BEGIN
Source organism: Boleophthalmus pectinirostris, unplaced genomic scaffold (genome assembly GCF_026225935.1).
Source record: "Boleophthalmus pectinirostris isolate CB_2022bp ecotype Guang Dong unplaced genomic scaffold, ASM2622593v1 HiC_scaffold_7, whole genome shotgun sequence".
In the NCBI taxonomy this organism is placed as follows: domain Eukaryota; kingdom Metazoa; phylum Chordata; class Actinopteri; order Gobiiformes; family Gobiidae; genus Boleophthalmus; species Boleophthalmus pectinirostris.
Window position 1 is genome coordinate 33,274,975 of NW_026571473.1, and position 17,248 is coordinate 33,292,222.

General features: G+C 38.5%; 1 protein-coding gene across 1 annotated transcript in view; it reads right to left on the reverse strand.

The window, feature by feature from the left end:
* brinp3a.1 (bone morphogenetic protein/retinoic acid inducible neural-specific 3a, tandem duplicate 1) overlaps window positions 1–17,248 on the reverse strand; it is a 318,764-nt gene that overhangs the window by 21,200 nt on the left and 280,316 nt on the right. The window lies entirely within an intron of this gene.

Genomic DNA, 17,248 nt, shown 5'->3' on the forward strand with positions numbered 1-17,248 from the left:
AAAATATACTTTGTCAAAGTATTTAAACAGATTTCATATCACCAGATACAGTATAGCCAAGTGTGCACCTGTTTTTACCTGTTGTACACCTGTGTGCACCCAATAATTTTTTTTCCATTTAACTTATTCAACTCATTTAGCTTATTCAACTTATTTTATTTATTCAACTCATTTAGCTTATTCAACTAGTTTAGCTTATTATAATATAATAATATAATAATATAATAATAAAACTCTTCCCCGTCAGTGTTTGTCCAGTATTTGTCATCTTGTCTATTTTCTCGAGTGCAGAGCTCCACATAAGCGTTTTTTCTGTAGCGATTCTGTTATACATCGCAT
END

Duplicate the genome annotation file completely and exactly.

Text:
Source organism: Boleophthalmus pectinirostris, unplaced genomic scaffold (genome assembly GCF_026225935.1).
Source record: "Boleophthalmus pectinirostris isolate CB_2022bp ecotype Guang Dong unplaced genomic scaffold, ASM2622593v1 HiC_scaffold_7, whole genome shotgun sequence".
In the NCBI taxonomy this organism is placed as follows: domain Eukaryota; kingdom Metazoa; phylum Chordata; class Actinopteri; order Gobiiformes; family Gobiidae; genus Boleophthalmus; species Boleophthalmus pectinirostris.
Window position 1 is genome coordinate 33,274,975 of NW_026571473.1, and position 17,248 is coordinate 33,292,222.

General features: G+C 38.5%; 1 protein-coding gene across 1 annotated transcript in view; it reads right to left on the reverse strand.

The window, feature by feature from the left end:
* brinp3a.1 (bone morphogenetic protein/retinoic acid inducible neural-specific 3a, tandem duplicate 1) overlaps window positions 1–17,248 on the reverse strand; it is a 318,764-nt gene that overhangs the window by 21,200 nt on the left and 280,316 nt on the right. The window lies entirely within an intron of this gene.

Genomic DNA, 17,248 nt, shown 5'->3' on the forward strand with positions numbered 1-17,248 from the left:
AAAATATACTTTGTCAAAGTATTTAAACAGATTTCATATCACCAGATACAGTATAGCCAAGTGTGCACCTGTTTTTACCTGTTGTACACCTGTGTGCACCCAATAATTTTTTTTCCATTTAACTTATTCAACTCATTTAGCTTATTCAACTTATTTTATTTATTCAACTCATTTAGCTTATTCAACTAGTTTAGCTTATTATAATATAATAATATAATAATATAATAATAAAACTCTTCCCCGTCAGTGTTTGTCCAGTATTTGTCATCTTGTCTATTTTCTCGAGTGCAGAGCTCCACATAAGCGTTTTTTCTGTAGCGATTCTGTTATACATCGCAT